The 82-year-old longtime TV producer and host had been at St John's Hospital here after undergoing an outpatient procedure but suffered the heart attack following the procedure and died after unsuccessful attempts to resuscitate him, reported TMZ online.
Throughout his career, the small screen legend earned the nickname "America's Oldest Teenager" due to his eternally youthful appearance.
In addition to "American Bandstand" and "New Year's Rockin' Eve", Clark also served as a longtime Top 40 radio countdown host, hosted five versions of the game show "Pyramid" since 1973, and served as chairman and chief executive officer of Dick Clark Productions, which he had sold part of in his final years. Clark had a history of health problems.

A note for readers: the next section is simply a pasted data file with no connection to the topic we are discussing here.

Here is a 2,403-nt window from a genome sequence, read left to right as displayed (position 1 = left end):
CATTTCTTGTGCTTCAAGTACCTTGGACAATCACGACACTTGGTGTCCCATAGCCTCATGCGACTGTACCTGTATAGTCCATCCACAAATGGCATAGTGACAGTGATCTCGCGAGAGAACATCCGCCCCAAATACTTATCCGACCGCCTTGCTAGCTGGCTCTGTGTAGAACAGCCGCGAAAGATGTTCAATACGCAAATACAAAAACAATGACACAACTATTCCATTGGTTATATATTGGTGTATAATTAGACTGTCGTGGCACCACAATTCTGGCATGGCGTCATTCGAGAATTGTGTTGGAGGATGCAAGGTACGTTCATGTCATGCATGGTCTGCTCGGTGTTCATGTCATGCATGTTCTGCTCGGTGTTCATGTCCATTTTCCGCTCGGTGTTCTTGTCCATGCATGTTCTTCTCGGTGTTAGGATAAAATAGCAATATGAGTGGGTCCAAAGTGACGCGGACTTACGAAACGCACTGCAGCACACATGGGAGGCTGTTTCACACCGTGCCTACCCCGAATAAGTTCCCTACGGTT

He was diagnosed with Type 2 diabetes in 1994, which he kept private until 2004, the year he suffered a stroke that forced him to retire as host of "New Years' Rockin' Eve." Clark created the program in 1972 and earned a Peabody Award for his coverage.
He was only unable to host twice until his stroke. Though Ryan Seacrest has since taken over, Clark made annual appearances.
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